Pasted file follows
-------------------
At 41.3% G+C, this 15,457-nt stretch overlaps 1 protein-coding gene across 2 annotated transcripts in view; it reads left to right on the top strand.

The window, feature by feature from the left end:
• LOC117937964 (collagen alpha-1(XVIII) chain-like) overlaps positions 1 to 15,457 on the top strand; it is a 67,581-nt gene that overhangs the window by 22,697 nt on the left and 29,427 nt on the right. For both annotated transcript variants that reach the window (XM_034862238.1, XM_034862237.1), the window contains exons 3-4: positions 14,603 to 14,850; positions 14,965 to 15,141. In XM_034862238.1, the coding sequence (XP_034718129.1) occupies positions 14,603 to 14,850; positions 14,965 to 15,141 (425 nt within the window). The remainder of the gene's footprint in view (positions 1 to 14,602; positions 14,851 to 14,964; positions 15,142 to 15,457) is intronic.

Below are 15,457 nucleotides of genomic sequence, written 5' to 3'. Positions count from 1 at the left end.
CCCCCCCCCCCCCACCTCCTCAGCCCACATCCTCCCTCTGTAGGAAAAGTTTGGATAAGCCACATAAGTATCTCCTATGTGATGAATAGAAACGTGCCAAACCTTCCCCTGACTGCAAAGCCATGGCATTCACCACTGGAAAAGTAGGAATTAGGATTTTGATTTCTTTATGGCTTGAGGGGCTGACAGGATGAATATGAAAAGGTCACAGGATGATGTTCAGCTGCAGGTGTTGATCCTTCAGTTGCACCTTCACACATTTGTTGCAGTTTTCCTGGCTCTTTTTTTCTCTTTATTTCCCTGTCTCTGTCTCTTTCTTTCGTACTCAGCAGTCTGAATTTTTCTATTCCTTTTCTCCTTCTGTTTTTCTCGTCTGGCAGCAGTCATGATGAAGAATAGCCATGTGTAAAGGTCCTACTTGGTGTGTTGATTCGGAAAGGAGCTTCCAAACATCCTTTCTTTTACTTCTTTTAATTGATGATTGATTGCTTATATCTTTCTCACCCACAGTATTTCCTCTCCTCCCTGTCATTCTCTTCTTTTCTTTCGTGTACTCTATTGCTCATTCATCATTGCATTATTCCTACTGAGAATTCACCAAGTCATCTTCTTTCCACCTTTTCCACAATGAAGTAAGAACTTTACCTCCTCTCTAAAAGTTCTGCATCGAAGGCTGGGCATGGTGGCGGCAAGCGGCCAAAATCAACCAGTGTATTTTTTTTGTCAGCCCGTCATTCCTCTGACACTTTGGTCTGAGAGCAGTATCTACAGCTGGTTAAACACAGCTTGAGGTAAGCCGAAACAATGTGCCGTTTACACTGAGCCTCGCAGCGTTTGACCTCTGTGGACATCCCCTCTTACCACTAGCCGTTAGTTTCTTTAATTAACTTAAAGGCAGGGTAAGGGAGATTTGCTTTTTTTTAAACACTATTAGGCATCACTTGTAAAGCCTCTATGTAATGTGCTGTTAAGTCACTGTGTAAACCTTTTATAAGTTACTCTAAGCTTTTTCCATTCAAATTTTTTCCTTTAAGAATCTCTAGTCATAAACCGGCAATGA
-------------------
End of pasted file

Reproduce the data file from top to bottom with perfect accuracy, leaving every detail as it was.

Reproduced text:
At 41.3% G+C, this 15,457-nt stretch overlaps 1 protein-coding gene across 2 annotated transcripts in view; it reads left to right on the top strand.

The window, feature by feature from the left end:
• LOC117937964 (collagen alpha-1(XVIII) chain-like) overlaps positions 1 to 15,457 on the top strand; it is a 67,581-nt gene that overhangs the window by 22,697 nt on the left and 29,427 nt on the right. For both annotated transcript variants that reach the window (XM_034862238.1, XM_034862237.1), the window contains exons 3-4: positions 14,603 to 14,850; positions 14,965 to 15,141. In XM_034862238.1, the coding sequence (XP_034718129.1) occupies positions 14,603 to 14,850; positions 14,965 to 15,141 (425 nt within the window). The remainder of the gene's footprint in view (positions 1 to 14,602; positions 14,851 to 14,964; positions 15,142 to 15,457) is intronic.

Below are 15,457 nucleotides of genomic sequence, written 5' to 3'. Positions count from 1 at the left end.
CCCCCCCCCCCCCACCTCCTCAGCCCACATCCTCCCTCTGTAGGAAAAGTTTGGATAAGCCACATAAGTATCTCCTATGTGATGAATAGAAACGTGCCAAACCTTCCCCTGACTGCAAAGCCATGGCATTCACCACTGGAAAAGTAGGAATTAGGATTTTGATTTCTTTATGGCTTGAGGGGCTGACAGGATGAATATGAAAAGGTCACAGGATGATGTTCAGCTGCAGGTGTTGATCCTTCAGTTGCACCTTCACACATTTGTTGCAGTTTTCCTGGCTCTTTTTTTCTCTTTATTTCCCTGTCTCTGTCTCTTTCTTTCGTACTCAGCAGTCTGAATTTTTCTATTCCTTTTCTCCTTCTGTTTTTCTCGTCTGGCAGCAGTCATGATGAAGAATAGCCATGTGTAAAGGTCCTACTTGGTGTGTTGATTCGGAAAGGAGCTTCCAAACATCCTTTCTTTTACTTCTTTTAATTGATGATTGATTGCTTATATCTTTCTCACCCACAGTATTTCCTCTCCTCCCTGTCATTCTCTTCTTTTCTTTCGTGTACTCTATTGCTCATTCATCATTGCATTATTCCTACTGAGAATTCACCAAGTCATCTTCTTTCCACCTTTTCCACAATGAAGTAAGAACTTTACCTCCTCTCTAAAAGTTCTGCATCGAAGGCTGGGCATGGTGGCGGCAAGCGGCCAAAATCAACCAGTGTATTTTTTTTGTCAGCCCGTCATTCCTCTGACACTTTGGTCTGAGAGCAGTATCTACAGCTGGTTAAACACAGCTTGAGGTAAGCCGAAACAATGTGCCGTTTACACTGAGCCTCGCAGCGTTTGACCTCTGTGGACATCCCCTCTTACCACTAGCCGTTAGTTTCTTTAATTAACTTAAAGGCAGGGTAAGGGAGATTTGCTTTTTTTTAAACACTATTAGGCATCACTTGTAAAGCCTCTATGTAATGTGCTGTTAAGTCACTGTGTAAACCTTTTATAAGTTACTCTAAGCTTTTTCCATTCAAATTTTTTCCTTTAAGAATCTCTAGTCATAAACCGGCAATGA